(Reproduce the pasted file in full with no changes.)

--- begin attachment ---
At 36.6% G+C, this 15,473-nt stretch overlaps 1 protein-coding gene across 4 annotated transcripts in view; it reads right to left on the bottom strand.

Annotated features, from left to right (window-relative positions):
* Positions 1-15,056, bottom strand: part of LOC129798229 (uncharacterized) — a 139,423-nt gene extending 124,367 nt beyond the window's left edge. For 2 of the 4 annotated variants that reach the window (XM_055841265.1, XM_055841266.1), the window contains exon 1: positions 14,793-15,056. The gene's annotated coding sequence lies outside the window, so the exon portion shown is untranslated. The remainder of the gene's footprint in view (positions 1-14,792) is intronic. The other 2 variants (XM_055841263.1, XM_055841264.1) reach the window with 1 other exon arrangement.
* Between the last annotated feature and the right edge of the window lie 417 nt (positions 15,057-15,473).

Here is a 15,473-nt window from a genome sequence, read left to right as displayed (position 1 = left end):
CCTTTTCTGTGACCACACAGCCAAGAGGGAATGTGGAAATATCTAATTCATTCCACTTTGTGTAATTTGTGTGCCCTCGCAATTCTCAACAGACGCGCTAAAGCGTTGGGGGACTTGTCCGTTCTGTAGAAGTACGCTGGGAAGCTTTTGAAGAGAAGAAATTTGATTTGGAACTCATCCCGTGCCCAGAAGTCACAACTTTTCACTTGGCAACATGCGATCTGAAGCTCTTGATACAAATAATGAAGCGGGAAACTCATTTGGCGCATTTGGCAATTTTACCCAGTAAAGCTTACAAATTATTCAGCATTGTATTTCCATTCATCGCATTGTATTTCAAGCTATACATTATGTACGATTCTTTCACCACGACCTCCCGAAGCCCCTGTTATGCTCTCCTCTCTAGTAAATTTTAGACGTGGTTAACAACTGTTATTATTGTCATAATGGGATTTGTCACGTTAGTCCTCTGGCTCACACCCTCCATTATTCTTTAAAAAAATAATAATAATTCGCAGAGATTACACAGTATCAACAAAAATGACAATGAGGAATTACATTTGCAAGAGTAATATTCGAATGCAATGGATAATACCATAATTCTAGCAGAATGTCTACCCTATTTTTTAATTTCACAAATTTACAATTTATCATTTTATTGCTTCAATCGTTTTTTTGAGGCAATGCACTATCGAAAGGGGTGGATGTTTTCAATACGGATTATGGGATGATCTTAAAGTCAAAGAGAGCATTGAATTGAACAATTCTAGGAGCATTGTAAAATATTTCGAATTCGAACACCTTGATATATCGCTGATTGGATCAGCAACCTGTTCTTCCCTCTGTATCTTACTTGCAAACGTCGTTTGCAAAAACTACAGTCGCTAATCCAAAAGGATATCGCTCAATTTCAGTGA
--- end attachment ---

At 36.6% G+C, this 15,473-nt stretch overlaps 1 protein-coding gene across 4 annotated transcripts in view; it reads right to left on the bottom strand.

Annotated features, from left to right (window-relative positions):
* Positions 1-15,056, bottom strand: part of LOC129798229 (uncharacterized) — a 139,423-nt gene extending 124,367 nt beyond the window's left edge. For 2 of the 4 annotated variants that reach the window (XM_055841265.1, XM_055841266.1), the window contains exon 1: positions 14,793-15,056. The gene's annotated coding sequence lies outside the window, so the exon portion shown is untranslated. The remainder of the gene's footprint in view (positions 1-14,792) is intronic. The other 2 variants (XM_055841263.1, XM_055841264.1) reach the window with 1 other exon arrangement.
* Between the last annotated feature and the right edge of the window lie 417 nt (positions 15,057-15,473).

Here is a 15,473-nt window from a genome sequence, read left to right as displayed (position 1 = left end):
CCTTTTCTGTGACCACACAGCCAAGAGGGAATGTGGAAATATCTAATTCATTCCACTTTGTGTAATTTGTGTGCCCTCGCAATTCTCAACAGACGCGCTAAAGCGTTGGGGGACTTGTCCGTTCTGTAGAAGTACGCTGGGAAGCTTTTGAAGAGAAGAAATTTGATTTGGAACTCATCCCGTGCCCAGAAGTCACAACTTTTCACTTGGCAACATGCGATCTGAAGCTCTTGATACAAATAATGAAGCGGGAAACTCATTTGGCGCATTTGGCAATTTTACCCAGTAAAGCTTACAAATTATTCAGCATTGTATTTCCATTCATCGCATTGTATTTCAAGCTATACATTATGTACGATTCTTTCACCACGACCTCCCGAAGCCCCTGTTATGCTCTCCTCTCTAGTAAATTTTAGACGTGGTTAACAACTGTTATTATTGTCATAATGGGATTTGTCACGTTAGTCCTCTGGCTCACACCCTCCATTATTCTTTAAAAAAATAATAATAATTCGCAGAGATTACACAGTATCAACAAAAATGACAATGAGGAATTACATTTGCAAGAGTAATATTCGAATGCAATGGATAATACCATAATTCTAGCAGAATGTCTACCCTATTTTTTAATTTCACAAATTTACAATTTATCATTTTATTGCTTCAATCGTTTTTTTGAGGCAATGCACTATCGAAAGGGGTGGATGTTTTCAATACGGATTATGGGATGATCTTAAAGTCAAAGAGAGCATTGAATTGAACAATTCTAGGAGCATTGTAAAATATTTCGAATTCGAACACCTTGATATATCGCTGATTGGATCAGCAACCTGTTCTTCCCTCTGTATCTTACTTGCAAACGTCGTTTGCAAAAACTACAGTCGCTAATCCAAAAGGATATCGCTCAATTTCAGTGA